Women in Horror Q&A with S. L. Mewse (Stacey Matthews)
Find S. L. Mewse (Stacey Matthews) Online!
Tell us about yourself:
Like the fabulous Soska sisters, I’m a twin (though non-identical in my case). I’m a thirty year old, long-term horror fan and creature-feature obsessive who is also keen on body modifications, good music and I’m a huge animal lover.
I got into writing seriously after I was diagnosed with cancer in 2013. I lost my job at the time, and I decided that if I was ever going to follow my dreams, that was my chance! Since then I’ve published four novels and a short story in an all-female anthology from which all proceeds go to cancer research. I’ve also branched out into taking digital art commissions and have plans for a horror comic. I do all of my own cover artwork.
My dream is to earn enough from my writing to not only live on, but also support the hospital that treated me and cured my cancer.
I’m a stubborn woman who refuses to be beaten by anything, and I love horror too much to quit!
Why do you dig horror?
I love horror for so many reasons! I love the raw emotion it pulls out of people (like so many yards of dripping entrails!) It is impossible not to be moved by it in some way, whether that be outright terror or a creeping sense of dread. It touches parts of our brains that as a civilised species we’ve largely lost touch with, and I think that’s invaluable.
Horror is escapism perfection and blood soaked excitement, and I love every minute of it!
Tell us about some of your projects. Say as much as you want!
My main works are the books in my Primal Progeny series, which are werewolf and shapeshifter based tales. I’m a huge fan of descriptive gore and I like to put my characters through the mill. I try not to shy away from any subject matter and I enjoy tackling taboo. I believe that I am the first to connect lycanthropy with spongiform brain disease, and those who cannot control their hunger suffer greatly. My characters are varied in age, gender, origins and orientations and some of my favourites are females.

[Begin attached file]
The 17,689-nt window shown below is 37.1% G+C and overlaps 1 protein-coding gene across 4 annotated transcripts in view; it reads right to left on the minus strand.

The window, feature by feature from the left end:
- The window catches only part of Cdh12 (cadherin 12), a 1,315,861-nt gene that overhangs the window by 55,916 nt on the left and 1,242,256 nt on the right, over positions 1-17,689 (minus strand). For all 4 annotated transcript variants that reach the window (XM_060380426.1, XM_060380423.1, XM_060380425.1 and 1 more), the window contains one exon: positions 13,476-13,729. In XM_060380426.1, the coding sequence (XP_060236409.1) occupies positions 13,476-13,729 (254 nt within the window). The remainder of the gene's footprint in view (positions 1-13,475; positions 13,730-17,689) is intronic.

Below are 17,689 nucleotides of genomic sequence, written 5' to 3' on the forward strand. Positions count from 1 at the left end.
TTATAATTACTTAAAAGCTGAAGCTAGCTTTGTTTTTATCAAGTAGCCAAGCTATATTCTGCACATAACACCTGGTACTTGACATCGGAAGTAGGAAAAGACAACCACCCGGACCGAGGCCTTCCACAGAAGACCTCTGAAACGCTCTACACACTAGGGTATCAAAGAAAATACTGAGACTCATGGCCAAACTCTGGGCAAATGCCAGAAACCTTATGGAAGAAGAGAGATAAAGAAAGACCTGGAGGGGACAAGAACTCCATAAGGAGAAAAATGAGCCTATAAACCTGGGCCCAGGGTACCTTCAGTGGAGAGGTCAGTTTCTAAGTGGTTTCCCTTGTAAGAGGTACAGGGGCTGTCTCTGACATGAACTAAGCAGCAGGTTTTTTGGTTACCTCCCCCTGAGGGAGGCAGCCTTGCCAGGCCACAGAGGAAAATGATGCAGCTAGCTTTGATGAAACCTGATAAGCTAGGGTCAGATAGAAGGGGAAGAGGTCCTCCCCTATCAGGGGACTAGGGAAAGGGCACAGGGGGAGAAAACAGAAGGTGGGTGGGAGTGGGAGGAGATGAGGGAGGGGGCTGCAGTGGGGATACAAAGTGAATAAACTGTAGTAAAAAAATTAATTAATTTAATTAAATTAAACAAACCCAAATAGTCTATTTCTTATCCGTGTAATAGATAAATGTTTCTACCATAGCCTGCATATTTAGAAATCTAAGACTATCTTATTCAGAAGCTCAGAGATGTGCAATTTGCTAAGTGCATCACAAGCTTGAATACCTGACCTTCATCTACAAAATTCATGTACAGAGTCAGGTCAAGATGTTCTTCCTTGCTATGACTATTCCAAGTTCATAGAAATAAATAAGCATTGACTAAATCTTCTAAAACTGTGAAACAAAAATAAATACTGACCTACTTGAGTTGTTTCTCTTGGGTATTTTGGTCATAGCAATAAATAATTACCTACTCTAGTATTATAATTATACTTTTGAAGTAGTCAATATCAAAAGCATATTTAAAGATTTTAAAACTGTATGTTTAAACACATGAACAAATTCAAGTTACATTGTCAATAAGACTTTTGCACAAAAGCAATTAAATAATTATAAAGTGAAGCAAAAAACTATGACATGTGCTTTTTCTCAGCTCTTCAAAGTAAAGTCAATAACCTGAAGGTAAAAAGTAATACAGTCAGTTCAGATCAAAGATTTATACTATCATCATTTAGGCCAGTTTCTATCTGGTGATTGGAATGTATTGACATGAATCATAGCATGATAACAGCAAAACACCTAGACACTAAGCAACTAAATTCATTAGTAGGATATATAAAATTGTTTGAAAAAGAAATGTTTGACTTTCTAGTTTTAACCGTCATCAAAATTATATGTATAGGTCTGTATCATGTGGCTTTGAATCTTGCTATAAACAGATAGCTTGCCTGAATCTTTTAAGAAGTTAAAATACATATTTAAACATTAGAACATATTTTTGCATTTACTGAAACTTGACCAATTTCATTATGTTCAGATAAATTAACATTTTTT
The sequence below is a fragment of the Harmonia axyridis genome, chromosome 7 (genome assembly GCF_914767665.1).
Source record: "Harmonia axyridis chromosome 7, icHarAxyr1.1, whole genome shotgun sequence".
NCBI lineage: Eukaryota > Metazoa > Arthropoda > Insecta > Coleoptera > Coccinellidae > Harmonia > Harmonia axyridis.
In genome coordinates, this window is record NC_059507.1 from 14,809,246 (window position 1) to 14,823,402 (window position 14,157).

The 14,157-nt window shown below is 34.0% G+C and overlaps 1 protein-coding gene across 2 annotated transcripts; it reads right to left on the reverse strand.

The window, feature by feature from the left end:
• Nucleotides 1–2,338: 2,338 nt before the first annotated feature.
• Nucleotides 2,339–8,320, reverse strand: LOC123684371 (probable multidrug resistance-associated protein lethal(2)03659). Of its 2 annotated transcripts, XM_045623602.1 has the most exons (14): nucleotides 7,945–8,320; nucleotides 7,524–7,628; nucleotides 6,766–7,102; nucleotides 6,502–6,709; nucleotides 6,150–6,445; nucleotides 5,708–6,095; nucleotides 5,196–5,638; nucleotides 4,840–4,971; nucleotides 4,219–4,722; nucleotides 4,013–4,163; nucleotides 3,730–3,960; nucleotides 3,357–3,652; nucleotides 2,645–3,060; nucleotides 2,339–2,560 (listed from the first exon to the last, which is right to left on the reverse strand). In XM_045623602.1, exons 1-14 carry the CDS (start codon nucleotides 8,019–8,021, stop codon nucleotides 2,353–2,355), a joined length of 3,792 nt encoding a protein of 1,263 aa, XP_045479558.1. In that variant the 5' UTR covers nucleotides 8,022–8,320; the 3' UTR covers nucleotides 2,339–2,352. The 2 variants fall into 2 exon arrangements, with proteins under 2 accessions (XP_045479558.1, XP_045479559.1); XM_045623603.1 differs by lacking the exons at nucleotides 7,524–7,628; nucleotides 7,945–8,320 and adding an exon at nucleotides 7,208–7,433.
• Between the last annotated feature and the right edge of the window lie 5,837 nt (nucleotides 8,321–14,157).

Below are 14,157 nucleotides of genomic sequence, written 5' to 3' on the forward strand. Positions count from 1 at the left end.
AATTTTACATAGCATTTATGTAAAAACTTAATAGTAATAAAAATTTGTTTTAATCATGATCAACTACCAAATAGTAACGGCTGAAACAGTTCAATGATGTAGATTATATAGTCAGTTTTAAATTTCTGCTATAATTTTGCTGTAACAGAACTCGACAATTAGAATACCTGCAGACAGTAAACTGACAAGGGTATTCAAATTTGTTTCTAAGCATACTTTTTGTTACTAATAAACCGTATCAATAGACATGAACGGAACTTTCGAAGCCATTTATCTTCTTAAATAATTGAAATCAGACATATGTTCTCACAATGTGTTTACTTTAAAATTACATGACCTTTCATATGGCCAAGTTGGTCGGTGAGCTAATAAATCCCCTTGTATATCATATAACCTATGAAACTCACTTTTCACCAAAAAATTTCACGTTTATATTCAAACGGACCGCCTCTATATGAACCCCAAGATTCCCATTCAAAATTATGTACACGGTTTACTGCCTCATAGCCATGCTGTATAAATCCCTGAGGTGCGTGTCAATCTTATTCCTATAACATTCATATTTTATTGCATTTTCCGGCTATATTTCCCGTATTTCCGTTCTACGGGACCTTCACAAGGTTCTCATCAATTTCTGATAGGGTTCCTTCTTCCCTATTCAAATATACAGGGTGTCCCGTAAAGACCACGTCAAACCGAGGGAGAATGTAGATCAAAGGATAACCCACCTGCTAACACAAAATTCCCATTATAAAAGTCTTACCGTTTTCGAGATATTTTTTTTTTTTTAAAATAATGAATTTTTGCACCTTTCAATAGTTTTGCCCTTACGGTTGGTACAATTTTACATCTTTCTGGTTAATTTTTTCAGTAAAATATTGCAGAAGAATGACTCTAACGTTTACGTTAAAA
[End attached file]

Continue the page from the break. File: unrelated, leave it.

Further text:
How has being a woman in the industry helped / hurt you?
I purposely used my initials as opposed to my full name as having come from a tattoo background, I was acutely aware of how hard it can be for women in male dominated industries.
I do find that when I share tables at conventions with male authors, as I sometimes do, that the men get more interest from passers by.
Tell a woman who wants to get into horror something you wish someone had told you.
Don’t ever be discouraged. Keep on putting yourself out there and have faith in your work. So long as you love what you’re doing, you’ll get there.
The Women in Horror Month Q&A feature is brought to you by Strangeful Things, The Hilarious Podcast about Horrible Things!